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Early Census Returns Hold Promise for North Carolina

Adam Rust's picture

Posted April 14, 2010

Early analyses of Census 2010 participation rates are promising for North Carolina.

You can go to the Census 2010 page to see how many of your neighbors have returned their forms. The return rate is very important, as budgets for the next ten years will be weighted by the results of this count. Right now, approximately 67 percent of households have already replied.

North Carolinians should be paying close attention to their results. As of April 14th, 69 percent of households in the state have sent their forms back in.  That is already higher than the 66 percent of households that replied in 2000.  The fact that North Carolina is trending slightly above the national average is good news.  Still, a higher rate of return would mean a lot for our state. North Carolina is one of the states on the edge of gaining an additional seat in Congress. In 2000, Utah mounted and then lost a challenge to wrest a Congressional seat from North Carolina.  This time, North Carolina is seen as competing with New Jersey. That is promising, as New Jersey is responding at just 67 percent to date. Some say that Texas could gain as many as four new seats. That promise looks to be endangered by their participation, though. Only 62 percent of households have responded.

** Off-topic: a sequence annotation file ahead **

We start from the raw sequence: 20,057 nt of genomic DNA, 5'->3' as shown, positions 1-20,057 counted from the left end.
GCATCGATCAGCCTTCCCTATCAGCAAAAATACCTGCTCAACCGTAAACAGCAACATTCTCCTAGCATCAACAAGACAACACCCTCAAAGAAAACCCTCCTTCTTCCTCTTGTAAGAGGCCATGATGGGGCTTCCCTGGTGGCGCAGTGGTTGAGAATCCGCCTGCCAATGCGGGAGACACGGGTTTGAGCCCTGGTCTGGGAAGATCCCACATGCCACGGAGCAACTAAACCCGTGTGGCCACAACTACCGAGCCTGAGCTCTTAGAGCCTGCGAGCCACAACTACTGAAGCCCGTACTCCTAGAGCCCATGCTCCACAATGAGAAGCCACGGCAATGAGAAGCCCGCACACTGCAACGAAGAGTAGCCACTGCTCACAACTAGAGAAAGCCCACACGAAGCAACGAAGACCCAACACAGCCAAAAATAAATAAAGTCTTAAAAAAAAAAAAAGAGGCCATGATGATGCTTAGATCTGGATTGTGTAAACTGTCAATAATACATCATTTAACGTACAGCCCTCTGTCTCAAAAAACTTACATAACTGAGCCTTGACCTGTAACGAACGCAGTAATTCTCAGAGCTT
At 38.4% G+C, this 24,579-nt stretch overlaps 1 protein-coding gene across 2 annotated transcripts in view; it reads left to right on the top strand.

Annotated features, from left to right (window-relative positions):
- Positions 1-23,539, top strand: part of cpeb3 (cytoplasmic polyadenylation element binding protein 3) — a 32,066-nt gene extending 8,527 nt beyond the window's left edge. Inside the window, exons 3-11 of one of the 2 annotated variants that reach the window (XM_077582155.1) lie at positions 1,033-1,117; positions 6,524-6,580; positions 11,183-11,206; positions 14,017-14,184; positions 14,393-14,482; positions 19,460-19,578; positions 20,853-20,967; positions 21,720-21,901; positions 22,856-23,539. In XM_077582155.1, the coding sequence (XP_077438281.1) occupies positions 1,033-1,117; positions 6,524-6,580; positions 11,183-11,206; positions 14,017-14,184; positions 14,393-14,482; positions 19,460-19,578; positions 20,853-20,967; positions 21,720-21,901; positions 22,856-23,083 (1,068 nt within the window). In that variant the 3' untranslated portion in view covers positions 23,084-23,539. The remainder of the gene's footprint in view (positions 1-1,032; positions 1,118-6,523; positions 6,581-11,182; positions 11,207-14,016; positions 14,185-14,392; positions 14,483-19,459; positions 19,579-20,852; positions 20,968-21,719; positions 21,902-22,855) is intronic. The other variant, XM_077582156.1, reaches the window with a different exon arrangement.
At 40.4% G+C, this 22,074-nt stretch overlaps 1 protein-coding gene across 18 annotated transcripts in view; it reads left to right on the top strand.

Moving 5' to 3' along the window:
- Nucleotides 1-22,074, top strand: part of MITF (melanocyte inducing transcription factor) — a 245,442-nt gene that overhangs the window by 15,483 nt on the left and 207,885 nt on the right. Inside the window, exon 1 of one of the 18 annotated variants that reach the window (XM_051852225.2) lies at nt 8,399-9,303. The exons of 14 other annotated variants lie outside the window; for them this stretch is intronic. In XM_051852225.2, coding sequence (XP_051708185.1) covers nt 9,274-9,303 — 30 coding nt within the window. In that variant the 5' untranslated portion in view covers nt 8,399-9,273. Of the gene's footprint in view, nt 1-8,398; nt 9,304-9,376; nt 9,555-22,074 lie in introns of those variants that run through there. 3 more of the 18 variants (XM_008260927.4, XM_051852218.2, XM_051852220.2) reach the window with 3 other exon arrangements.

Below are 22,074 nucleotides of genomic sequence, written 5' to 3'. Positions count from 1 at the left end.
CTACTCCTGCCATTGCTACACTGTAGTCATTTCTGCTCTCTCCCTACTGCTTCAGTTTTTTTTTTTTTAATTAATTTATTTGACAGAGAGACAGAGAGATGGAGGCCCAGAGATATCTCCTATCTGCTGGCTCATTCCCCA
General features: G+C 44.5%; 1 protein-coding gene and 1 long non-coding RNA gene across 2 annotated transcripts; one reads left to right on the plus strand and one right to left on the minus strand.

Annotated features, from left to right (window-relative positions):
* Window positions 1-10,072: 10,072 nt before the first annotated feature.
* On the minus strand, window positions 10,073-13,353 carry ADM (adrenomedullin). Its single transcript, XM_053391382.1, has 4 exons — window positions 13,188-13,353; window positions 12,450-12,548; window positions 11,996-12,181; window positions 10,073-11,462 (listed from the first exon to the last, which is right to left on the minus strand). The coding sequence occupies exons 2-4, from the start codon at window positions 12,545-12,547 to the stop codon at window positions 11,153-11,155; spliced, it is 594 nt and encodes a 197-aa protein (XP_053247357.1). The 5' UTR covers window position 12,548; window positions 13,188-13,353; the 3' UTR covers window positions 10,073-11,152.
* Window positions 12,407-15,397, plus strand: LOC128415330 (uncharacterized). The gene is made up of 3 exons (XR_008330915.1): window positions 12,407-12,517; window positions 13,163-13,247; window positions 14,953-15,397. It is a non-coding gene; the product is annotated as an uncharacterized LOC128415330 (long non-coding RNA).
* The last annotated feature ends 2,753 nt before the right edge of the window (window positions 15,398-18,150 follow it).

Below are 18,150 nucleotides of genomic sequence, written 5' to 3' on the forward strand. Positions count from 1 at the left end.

There are some significant variations in regional response rates. The counties between Chatham (75 percent) and Buncombe are all recording rates above 70 percent. In Davie County, 75 percent of households have replied.  That is good news.  By contrast, the Sand Hills are lagging.  Only Moore County is above 70 percent. Robeson (61 percent), Hoke (63 percent),

Bladen (64 percent) and Scotland Counties (64 percent) are lagging. Wake (71 percent) is edging out Mecklenburg (67 percent).

My neighborhood is at 78 percent, but our neighbors at Duke University are at 16 percent.

National View

Many people are watching the results in New Orleans. After Katrina, it is hard to know how many people remain in the city. Estimates range from just over to 200,000 to as many as 500,000.  The initial results do not look good. In Orleans Parish, only 41 percent of households have responded at this point.

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